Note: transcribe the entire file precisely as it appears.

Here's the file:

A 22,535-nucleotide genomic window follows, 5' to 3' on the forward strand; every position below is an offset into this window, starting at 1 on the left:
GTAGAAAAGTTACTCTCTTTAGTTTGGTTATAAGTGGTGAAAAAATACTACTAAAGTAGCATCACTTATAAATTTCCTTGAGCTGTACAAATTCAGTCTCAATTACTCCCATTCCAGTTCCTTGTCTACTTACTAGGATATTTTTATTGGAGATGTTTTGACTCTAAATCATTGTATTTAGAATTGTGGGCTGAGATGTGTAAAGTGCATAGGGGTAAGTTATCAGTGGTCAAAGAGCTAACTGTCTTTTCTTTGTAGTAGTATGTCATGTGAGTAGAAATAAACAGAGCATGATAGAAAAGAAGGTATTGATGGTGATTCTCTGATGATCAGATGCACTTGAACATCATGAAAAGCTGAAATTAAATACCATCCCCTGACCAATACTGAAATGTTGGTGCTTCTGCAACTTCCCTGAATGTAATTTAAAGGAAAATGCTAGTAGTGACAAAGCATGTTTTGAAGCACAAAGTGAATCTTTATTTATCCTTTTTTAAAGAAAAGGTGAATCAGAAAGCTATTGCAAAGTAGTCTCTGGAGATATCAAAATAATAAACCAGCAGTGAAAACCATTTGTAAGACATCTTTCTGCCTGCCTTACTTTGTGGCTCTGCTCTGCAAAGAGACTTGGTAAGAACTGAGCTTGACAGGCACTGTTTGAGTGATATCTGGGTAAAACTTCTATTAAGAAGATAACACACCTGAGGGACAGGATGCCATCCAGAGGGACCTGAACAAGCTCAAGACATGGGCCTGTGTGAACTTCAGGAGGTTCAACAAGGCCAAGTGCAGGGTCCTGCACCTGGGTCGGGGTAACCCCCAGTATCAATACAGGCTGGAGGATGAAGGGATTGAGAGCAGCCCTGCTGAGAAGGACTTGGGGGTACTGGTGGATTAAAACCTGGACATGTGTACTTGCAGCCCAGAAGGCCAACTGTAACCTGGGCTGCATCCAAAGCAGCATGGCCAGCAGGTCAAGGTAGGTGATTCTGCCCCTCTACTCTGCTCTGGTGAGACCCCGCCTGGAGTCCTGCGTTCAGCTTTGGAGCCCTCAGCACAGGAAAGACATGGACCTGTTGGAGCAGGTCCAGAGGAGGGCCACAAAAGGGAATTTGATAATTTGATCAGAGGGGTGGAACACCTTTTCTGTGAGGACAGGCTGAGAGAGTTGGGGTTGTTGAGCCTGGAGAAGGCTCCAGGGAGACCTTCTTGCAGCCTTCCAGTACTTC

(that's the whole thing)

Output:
A 22,535-nucleotide genomic window follows, 5' to 3' on the forward strand; every position below is an offset into this window, starting at 1 on the left:
GTAGAAAAGTTACTCTCTTTAGTTTGGTTATAAGTGGTGAAAAAATACTACTAAAGTAGCATCACTTATAAATTTCCTTGAGCTGTACAAATTCAGTCTCAATTACTCCCATTCCAGTTCCTTGTCTACTTACTAGGATATTTTTATTGGAGATGTTTTGACTCTAAATCATTGTATTTAGAATTGTGGGCTGAGATGTGTAAAGTGCATAGGGGTAAGTTATCAGTGGTCAAAGAGCTAACTGTCTTTTCTTTGTAGTAGTATGTCATGTGAGTAGAAATAAACAGAGCATGATAGAAAAGAAGGTATTGATGGTGATTCTCTGATGATCAGATGCACTTGAACATCATGAAAAGCTGAAATTAAATACCATCCCCTGACCAATACTGAAATGTTGGTGCTTCTGCAACTTCCCTGAATGTAATTTAAAGGAAAATGCTAGTAGTGACAAAGCATGTTTTGAAGCACAAAGTGAATCTTTATTTATCCTTTTTTAAAGAAAAGGTGAATCAGAAAGCTATTGCAAAGTAGTCTCTGGAGATATCAAAATAATAAACCAGCAGTGAAAACCATTTGTAAGACATCTTTCTGCCTGCCTTACTTTGTGGCTCTGCTCTGCAAAGAGACTTGGTAAGAACTGAGCTTGACAGGCACTGTTTGAGTGATATCTGGGTAAAACTTCTATTAAGAAGATAACACACCTGAGGGACAGGATGCCATCCAGAGGGACCTGAACAAGCTCAAGACATGGGCCTGTGTGAACTTCAGGAGGTTCAACAAGGCCAAGTGCAGGGTCCTGCACCTGGGTCGGGGTAACCCCCAGTATCAATACAGGCTGGAGGATGAAGGGATTGAGAGCAGCCCTGCTGAGAAGGACTTGGGGGTACTGGTGGATTAAAACCTGGACATGTGTACTTGCAGCCCAGAAGGCCAACTGTAACCTGGGCTGCATCCAAAGCAGCATGGCCAGCAGGTCAAGGTAGGTGATTCTGCCCCTCTACTCTGCTCTGGTGAGACCCCGCCTGGAGTCCTGCGTTCAGCTTTGGAGCCCTCAGCACAGGAAAGACATGGACCTGTTGGAGCAGGTCCAGAGGAGGGCCACAAAAGGGAATTTGATAATTTGATCAGAGGGGTGGAACACCTTTTCTGTGAGGACAGGCTGAGAGAGTTGGGGTTGTTGAGCCTGGAGAAGGCTCCAGGGAGACCTTCTTGCAGCCTTCCAGTACTTC